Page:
Making Sense of Energy

Is the New Enmax Choose Free Option a Good Choice for You?

Enmax has come out recently with an updated Choose Free rate. This time around the rate is 7.79 cents per kWh (down from 8.48 cents). The rest of their offer is pretty well the same as the original Choose Free Option. You have to sign up gas and electricity and you are committed for 5 years. Electricity will be free for one of those five years (up to the first 9,627 kWh… that is about 800 kWh/month), and gas can either float plus $0.99/GJ or be fixed (the current fixed rate is $5.99/GJ). A fair bit to consider here. Assuming one year is 100% free, their offer leads to a 6.23 cents per kWh rate… this rate sounds pretty good but before you sign up let’s examine it a little deeper to see if it really is.

Let’s compare this option with what I have at Bow Valley (7.15 cents per kWh) and DERS. I use about 100 GJ each year, and about 700 kWh per month. As I am under 800 kWh per month, I would get a full free year, so my rate would average down to 6.23 cents and my savings would be about $77 per year for the electricity rate. I would pay $19 more in admin fees. On the gas side, I am somewhere close to paying $100 more per year. So I still have a net loss of around $40 per year. And I have to be locked in. No good for me.

If you are someone who uses 800 kWh/month and 60 GJ per year, the dynamics are a bit different. Your electricity rate savings would be around $88, though you would still pay about $19 more on admin. On the gas side, you would be close to paying around $60 more annually. So your net savings is now $10/month. Not bad. But maybe not good enough to trade off the flexibility of being committed to the contract for 5 years. Tough call. You could help the economics by taking the free year first, then getting more efficient in years 2 to 5. To us, the economics seem to really hinge on the annual gas use. If you use less than around 60 GJ, it may work out.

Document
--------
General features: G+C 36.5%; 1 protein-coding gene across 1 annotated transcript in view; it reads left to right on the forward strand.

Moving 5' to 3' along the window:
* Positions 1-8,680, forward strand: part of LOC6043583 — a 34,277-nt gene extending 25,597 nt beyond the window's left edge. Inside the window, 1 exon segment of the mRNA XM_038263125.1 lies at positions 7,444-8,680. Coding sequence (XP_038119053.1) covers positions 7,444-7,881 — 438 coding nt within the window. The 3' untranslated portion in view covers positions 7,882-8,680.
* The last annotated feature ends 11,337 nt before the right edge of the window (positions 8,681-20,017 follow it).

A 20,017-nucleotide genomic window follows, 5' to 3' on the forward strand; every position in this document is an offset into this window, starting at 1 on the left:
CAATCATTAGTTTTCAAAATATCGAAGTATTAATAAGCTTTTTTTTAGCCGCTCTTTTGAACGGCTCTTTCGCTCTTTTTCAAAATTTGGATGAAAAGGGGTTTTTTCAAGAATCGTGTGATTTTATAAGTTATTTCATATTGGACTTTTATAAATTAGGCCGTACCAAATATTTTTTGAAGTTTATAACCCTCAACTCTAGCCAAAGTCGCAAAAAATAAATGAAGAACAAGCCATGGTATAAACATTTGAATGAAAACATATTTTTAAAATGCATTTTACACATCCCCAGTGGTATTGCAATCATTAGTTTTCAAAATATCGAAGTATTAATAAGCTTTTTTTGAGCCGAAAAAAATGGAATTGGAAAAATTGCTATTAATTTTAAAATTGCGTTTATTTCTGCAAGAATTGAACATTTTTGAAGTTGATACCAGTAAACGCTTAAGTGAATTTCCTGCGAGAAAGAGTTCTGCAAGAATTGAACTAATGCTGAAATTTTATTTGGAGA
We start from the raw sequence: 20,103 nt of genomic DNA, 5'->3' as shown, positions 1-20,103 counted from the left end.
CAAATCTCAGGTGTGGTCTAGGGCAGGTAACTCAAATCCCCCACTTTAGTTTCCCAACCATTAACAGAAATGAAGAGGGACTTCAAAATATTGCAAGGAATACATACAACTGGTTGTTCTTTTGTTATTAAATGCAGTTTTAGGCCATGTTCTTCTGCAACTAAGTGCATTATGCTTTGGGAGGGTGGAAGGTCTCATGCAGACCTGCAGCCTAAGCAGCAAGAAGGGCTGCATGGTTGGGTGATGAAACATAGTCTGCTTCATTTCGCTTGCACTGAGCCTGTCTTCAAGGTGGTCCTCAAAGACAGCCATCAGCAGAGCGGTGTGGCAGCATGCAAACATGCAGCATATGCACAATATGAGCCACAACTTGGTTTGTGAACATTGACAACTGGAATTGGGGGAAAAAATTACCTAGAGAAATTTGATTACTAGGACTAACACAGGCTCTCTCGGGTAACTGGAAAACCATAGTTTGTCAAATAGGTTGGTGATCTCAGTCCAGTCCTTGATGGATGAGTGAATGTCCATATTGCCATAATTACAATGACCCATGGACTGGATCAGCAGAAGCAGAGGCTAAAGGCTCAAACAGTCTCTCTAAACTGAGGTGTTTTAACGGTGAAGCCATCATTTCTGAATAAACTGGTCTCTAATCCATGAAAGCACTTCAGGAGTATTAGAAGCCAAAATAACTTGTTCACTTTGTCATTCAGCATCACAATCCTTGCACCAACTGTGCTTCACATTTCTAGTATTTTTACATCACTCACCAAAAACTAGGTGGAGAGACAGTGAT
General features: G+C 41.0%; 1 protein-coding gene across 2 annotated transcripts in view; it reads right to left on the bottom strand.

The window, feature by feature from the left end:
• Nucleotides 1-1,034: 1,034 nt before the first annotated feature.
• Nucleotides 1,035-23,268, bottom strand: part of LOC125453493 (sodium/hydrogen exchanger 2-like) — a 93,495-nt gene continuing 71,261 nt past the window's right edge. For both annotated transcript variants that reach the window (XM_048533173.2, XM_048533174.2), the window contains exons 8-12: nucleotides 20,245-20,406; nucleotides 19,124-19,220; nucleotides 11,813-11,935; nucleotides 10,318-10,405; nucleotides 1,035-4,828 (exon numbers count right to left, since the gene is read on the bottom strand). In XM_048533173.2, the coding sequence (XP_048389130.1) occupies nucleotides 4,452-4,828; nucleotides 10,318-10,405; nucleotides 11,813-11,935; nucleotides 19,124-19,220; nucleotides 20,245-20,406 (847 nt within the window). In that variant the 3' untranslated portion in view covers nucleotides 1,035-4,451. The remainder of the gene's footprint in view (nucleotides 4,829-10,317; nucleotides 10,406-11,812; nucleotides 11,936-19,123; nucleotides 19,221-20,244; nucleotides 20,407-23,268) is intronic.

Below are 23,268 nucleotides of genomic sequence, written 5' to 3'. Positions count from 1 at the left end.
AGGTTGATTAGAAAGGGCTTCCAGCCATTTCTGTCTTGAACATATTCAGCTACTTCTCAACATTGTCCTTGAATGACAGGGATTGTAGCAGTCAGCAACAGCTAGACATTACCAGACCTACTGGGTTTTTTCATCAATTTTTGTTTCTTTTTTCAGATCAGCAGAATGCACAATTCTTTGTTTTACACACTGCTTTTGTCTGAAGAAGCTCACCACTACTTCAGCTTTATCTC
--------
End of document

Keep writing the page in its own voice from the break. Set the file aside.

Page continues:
Just to help put things into perspective, all that we are talking about here is the commodity rates and costs, not the regulated and other delivery charges. An average house might use around 9000 kWh and 100 GJ over a year. A 1 cent/kWh savings means $90/year. A $1/GJ savings would be $100/year.

Here is a quick table with a few scenarios:

Scenario12345
Gas Use (GJ/yr)100606012060
Elec Use (kWh/yr)84009600900096007200
Elec Savings$77$88$83$88$66
Extra Cost for Admin$19$19$19$19$19
Extra Cost for Gas$100$60$60$120$60
NET Savings (Loss)($42)$9$4($51)($13)

Ultimately, we look at the Choose Free option, and still think most people will be better off with DERS for gas and a Utilitynet company for electricity. Check out our ‘Residential Energy Rates in Alberta: What to Do? – September 2014 Edition’ for more information in your area.